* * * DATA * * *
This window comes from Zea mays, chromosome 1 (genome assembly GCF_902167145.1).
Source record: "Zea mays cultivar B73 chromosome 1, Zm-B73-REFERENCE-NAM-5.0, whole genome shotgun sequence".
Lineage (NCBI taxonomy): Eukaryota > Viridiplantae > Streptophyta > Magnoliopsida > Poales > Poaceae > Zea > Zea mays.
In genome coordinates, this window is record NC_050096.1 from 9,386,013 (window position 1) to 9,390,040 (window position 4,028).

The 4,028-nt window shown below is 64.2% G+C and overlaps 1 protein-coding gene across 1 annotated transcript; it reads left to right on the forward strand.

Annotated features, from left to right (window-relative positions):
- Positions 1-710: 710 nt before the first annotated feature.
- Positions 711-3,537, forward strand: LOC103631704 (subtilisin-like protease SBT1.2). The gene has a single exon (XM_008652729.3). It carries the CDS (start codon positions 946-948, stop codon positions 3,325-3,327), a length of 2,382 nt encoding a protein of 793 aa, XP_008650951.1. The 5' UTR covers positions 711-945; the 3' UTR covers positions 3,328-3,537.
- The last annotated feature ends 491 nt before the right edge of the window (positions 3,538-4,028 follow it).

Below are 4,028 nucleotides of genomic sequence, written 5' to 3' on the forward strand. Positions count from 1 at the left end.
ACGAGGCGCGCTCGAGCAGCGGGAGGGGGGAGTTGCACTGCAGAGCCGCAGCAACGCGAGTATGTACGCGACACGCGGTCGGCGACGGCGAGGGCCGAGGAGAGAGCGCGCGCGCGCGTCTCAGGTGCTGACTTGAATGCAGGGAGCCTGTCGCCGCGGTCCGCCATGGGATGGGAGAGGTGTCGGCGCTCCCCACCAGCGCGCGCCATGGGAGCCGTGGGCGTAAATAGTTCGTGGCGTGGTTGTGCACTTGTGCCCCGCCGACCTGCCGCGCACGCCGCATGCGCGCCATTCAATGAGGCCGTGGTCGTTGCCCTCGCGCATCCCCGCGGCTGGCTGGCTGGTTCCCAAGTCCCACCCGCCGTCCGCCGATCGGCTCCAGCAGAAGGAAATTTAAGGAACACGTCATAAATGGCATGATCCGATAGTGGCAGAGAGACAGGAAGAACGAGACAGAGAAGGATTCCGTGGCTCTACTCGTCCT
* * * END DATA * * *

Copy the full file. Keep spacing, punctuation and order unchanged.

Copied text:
This window comes from Zea mays, chromosome 1 (genome assembly GCF_902167145.1).
Source record: "Zea mays cultivar B73 chromosome 1, Zm-B73-REFERENCE-NAM-5.0, whole genome shotgun sequence".
Lineage (NCBI taxonomy): Eukaryota > Viridiplantae > Streptophyta > Magnoliopsida > Poales > Poaceae > Zea > Zea mays.
In genome coordinates, this window is record NC_050096.1 from 9,386,013 (window position 1) to 9,390,040 (window position 4,028).

The 4,028-nt window shown below is 64.2% G+C and overlaps 1 protein-coding gene across 1 annotated transcript; it reads left to right on the forward strand.

Annotated features, from left to right (window-relative positions):
- Positions 1-710: 710 nt before the first annotated feature.
- Positions 711-3,537, forward strand: LOC103631704 (subtilisin-like protease SBT1.2). The gene has a single exon (XM_008652729.3). It carries the CDS (start codon positions 946-948, stop codon positions 3,325-3,327), a length of 2,382 nt encoding a protein of 793 aa, XP_008650951.1. The 5' UTR covers positions 711-945; the 3' UTR covers positions 3,328-3,537.
- The last annotated feature ends 491 nt before the right edge of the window (positions 3,538-4,028 follow it).

Below are 4,028 nucleotides of genomic sequence, written 5' to 3' on the forward strand. Positions count from 1 at the left end.
ACGAGGCGCGCTCGAGCAGCGGGAGGGGGGAGTTGCACTGCAGAGCCGCAGCAACGCGAGTATGTACGCGACACGCGGTCGGCGACGGCGAGGGCCGAGGAGAGAGCGCGCGCGCGCGTCTCAGGTGCTGACTTGAATGCAGGGAGCCTGTCGCCGCGGTCCGCCATGGGATGGGAGAGGTGTCGGCGCTCCCCACCAGCGCGCGCCATGGGAGCCGTGGGCGTAAATAGTTCGTGGCGTGGTTGTGCACTTGTGCCCCGCCGACCTGCCGCGCACGCCGCATGCGCGCCATTCAATGAGGCCGTGGTCGTTGCCCTCGCGCATCCCCGCGGCTGGCTGGCTGGTTCCCAAGTCCCACCCGCCGTCCGCCGATCGGCTCCAGCAGAAGGAAATTTAAGGAACACGTCATAAATGGCATGATCCGATAGTGGCAGAGAGACAGGAAGAACGAGACAGAGAAGGATTCCGTGGCTCTACTCGTCCT